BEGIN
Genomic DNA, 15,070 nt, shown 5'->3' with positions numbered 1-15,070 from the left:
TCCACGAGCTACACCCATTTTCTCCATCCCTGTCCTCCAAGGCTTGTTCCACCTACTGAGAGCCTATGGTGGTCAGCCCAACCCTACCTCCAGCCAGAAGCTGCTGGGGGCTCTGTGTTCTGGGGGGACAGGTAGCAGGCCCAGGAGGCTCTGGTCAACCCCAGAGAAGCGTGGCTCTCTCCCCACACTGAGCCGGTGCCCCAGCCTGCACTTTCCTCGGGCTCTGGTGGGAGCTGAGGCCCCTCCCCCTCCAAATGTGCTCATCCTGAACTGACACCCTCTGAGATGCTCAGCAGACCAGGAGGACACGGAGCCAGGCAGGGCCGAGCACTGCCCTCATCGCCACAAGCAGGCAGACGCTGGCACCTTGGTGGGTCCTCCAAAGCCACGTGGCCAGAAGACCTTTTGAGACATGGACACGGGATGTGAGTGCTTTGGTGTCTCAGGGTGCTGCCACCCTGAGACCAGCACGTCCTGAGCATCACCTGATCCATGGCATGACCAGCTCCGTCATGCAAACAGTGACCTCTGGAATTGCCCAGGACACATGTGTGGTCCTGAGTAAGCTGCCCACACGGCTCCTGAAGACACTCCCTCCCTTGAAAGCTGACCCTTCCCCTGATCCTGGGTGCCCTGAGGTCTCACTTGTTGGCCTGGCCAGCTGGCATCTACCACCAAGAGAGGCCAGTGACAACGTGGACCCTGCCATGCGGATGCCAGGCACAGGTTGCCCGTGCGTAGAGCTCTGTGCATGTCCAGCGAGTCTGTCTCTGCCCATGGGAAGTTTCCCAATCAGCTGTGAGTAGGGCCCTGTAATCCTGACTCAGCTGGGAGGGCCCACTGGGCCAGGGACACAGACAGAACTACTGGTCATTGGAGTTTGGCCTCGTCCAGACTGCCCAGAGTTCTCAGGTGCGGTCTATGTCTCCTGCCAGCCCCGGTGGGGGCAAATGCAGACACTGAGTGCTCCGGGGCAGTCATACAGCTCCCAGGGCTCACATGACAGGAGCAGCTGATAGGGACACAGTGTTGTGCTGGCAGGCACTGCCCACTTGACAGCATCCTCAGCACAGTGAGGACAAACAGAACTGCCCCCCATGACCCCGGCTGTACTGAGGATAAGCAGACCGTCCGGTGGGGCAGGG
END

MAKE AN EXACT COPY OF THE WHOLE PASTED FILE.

Genomic DNA, 15,070 nt, shown 5'->3' with positions numbered 1-15,070 from the left:
TCCACGAGCTACACCCATTTTCTCCATCCCTGTCCTCCAAGGCTTGTTCCACCTACTGAGAGCCTATGGTGGTCAGCCCAACCCTACCTCCAGCCAGAAGCTGCTGGGGGCTCTGTGTTCTGGGGGGACAGGTAGCAGGCCCAGGAGGCTCTGGTCAACCCCAGAGAAGCGTGGCTCTCTCCCCACACTGAGCCGGTGCCCCAGCCTGCACTTTCCTCGGGCTCTGGTGGGAGCTGAGGCCCCTCCCCCTCCAAATGTGCTCATCCTGAACTGACACCCTCTGAGATGCTCAGCAGACCAGGAGGACACGGAGCCAGGCAGGGCCGAGCACTGCCCTCATCGCCACAAGCAGGCAGACGCTGGCACCTTGGTGGGTCCTCCAAAGCCACGTGGCCAGAAGACCTTTTGAGACATGGACACGGGATGTGAGTGCTTTGGTGTCTCAGGGTGCTGCCACCCTGAGACCAGCACGTCCTGAGCATCACCTGATCCATGGCATGACCAGCTCCGTCATGCAAACAGTGACCTCTGGAATTGCCCAGGACACATGTGTGGTCCTGAGTAAGCTGCCCACACGGCTCCTGAAGACACTCCCTCCCTTGAAAGCTGACCCTTCCCCTGATCCTGGGTGCCCTGAGGTCTCACTTGTTGGCCTGGCCAGCTGGCATCTACCACCAAGAGAGGCCAGTGACAACGTGGACCCTGCCATGCGGATGCCAGGCACAGGTTGCCCGTGCGTAGAGCTCTGTGCATGTCCAGCGAGTCTGTCTCTGCCCATGGGAAGTTTCCCAATCAGCTGTGAGTAGGGCCCTGTAATCCTGACTCAGCTGGGAGGGCCCACTGGGCCAGGGACACAGACAGAACTACTGGTCATTGGAGTTTGGCCTCGTCCAGACTGCCCAGAGTTCTCAGGTGCGGTCTATGTCTCCTGCCAGCCCCGGTGGGGGCAAATGCAGACACTGAGTGCTCCGGGGCAGTCATACAGCTCCCAGGGCTCACATGACAGGAGCAGCTGATAGGGACACAGTGTTGTGCTGGCAGGCACTGCCCACTTGACAGCATCCTCAGCACAGTGAGGACAAACAGAACTGCCCCCCATGACCCCGGCTGTACTGAGGATAAGCAGACCGTCCGGTGGGGCAGGG